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Ender Core Values: Autonomous Superstars

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It doesn’t make sense to hire smart people and tell them what to do; we hire smart people so they can tell us what to do.

Steve Jobs

A healthy workplace needs mutual respect.

For some, it’s an ego boost to tell others what to do. Others wish to be bureaucratic gatekeepers. These are not the people we want at Ender. We want everyone to be an owner. 

In Phil Knight’s Shoe Dog, he talks about his passionate first employee. Nike’s first employee sent so many letters to Phil that he stopped responding. Did the employee become disheartened and stop working? No, they worked even harder. They cared. I wouldn’t suggest any manager ignore their team, but this is an extreme version of laissez-faire management.

In The Outsiders: Eight Unconventional CEOs and Their Radically Rational Blueprint for Success, the profiled CEOs hired autonomous leaders in charge of divisions. The leaders were essentially mini-CEOs who ran their area of the business with complete autonomy. This works wonders but only with superstars.

The job of a leader is to decide where to allocate resources. The most important resource is people. When a manager petitions for more resources at Amazon, they request the number of people necessary with specific skill sets to complete a project in a given timeframe or to stand up then own a line of business, e.g. a project needs 8 backend engineers, 6 frontend, 2 machine learning engineers, 2 data scientists, and 6 operations people.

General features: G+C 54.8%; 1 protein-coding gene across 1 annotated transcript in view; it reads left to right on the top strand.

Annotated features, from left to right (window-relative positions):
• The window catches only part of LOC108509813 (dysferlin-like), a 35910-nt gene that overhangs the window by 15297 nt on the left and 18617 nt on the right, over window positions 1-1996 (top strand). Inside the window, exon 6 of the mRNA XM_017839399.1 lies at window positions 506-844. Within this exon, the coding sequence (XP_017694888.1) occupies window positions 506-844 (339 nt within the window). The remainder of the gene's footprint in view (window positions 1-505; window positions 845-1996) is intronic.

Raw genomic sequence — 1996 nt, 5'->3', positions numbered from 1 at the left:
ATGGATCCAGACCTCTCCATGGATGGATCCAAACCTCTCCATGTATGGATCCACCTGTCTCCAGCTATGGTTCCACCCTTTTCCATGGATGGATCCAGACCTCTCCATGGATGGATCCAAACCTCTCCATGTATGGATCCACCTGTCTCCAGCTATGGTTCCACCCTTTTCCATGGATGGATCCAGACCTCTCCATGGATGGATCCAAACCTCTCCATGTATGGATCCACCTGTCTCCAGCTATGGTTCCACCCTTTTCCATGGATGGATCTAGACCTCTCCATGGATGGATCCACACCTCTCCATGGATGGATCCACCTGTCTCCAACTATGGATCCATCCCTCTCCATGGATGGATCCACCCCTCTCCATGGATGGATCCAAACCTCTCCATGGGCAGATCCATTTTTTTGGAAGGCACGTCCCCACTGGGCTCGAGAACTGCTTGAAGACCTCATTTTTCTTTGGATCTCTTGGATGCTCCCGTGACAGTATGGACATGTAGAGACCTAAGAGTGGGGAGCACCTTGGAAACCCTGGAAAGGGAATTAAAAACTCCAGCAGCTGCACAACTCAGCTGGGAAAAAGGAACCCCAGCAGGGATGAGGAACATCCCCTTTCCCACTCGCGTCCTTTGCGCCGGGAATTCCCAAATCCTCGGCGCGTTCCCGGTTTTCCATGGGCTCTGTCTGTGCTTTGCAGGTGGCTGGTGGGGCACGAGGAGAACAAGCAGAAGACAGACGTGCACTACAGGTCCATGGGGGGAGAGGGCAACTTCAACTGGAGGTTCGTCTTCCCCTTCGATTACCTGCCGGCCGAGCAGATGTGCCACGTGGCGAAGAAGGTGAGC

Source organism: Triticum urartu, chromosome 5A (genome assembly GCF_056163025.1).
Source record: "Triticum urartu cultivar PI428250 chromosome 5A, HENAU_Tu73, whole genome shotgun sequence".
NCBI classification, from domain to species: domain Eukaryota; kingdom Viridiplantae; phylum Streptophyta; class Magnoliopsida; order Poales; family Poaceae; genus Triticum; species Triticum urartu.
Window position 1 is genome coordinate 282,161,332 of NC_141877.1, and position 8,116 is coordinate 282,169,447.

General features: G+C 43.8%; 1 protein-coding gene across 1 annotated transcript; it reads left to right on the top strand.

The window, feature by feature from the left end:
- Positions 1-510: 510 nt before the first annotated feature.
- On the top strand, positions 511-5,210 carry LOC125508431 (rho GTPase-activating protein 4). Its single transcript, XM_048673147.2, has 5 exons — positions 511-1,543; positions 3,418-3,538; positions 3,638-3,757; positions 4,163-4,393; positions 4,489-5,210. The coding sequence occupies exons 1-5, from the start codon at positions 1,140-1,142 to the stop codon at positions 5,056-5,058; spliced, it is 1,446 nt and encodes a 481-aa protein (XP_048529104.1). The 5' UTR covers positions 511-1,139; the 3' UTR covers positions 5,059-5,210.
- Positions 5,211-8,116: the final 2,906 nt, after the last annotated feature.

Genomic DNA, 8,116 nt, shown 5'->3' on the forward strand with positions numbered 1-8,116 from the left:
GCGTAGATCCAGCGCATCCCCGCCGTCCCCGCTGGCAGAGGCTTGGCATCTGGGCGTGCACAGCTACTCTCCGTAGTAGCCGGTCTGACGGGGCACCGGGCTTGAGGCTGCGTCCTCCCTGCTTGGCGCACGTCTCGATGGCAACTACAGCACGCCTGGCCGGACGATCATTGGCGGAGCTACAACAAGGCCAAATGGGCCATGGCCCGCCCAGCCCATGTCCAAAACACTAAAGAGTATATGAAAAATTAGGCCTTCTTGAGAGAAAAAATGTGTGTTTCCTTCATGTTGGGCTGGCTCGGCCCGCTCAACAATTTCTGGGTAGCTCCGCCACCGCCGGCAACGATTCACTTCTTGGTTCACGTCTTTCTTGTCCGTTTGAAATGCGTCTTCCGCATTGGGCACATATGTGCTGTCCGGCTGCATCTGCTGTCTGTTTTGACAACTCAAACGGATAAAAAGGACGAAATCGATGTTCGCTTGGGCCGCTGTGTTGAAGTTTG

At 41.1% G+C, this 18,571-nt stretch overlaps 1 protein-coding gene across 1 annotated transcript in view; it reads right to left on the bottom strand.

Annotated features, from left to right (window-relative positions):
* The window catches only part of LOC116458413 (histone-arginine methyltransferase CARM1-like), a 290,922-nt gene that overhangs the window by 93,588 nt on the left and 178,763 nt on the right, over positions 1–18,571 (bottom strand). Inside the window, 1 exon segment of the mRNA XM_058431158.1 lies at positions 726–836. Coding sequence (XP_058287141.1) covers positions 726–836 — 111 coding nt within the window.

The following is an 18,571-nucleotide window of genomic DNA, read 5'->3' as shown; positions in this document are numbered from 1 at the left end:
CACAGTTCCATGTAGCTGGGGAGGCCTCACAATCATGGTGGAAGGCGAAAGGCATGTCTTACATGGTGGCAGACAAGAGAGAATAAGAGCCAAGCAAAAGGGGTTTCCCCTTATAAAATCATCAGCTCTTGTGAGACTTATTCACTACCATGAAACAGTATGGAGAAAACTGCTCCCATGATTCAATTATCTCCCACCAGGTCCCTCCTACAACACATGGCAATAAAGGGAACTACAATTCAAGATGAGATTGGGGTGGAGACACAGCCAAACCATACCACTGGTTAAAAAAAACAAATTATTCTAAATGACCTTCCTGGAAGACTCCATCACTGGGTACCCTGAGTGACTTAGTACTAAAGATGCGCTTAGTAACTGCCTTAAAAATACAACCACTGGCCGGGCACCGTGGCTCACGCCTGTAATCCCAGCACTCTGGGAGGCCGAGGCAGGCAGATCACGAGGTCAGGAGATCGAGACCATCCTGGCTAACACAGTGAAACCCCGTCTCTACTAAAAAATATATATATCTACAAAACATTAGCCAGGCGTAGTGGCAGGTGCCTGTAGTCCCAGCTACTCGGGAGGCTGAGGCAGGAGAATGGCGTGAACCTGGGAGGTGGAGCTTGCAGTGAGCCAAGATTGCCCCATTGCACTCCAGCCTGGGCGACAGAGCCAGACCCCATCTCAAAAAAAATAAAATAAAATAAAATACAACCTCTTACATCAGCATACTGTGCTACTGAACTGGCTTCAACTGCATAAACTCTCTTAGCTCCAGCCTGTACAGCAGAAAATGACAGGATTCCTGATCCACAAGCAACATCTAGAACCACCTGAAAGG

Being autonomous means you’re constantly learning, improving upon your craft. You seek feedback to improve upon yourself. You ruthlessly prioritize. Deliberate practice is your norm. You’re autonomous because you take responsibility. You’re an autonomous superstar because you care about results.

Autonomy is a double edged sword. With autonomy comes power. When outsiders hear of crazy things going wrong at startups (e.g. a Cloud Kitchens employee running a PR campaign without approval of anyone in management), they think it’s insane. But that’s a feature of startups, not a bug. Effective startups don’t spend hours preparing or debating images on a slide deck nor spend all day in redundant internal meetings. Besides what’s necessary for compliance, startups lack checks and balances. There isn’t time for it. We don’t have training wheels. You can go fast, but you can also fall and bang yourself up pretty bad.

That’s ok with us. We practice minimum viable structure and default to laissez-faire management. We strive to have the people and culture where this continues to scale.

Sound fun? We’re hiring!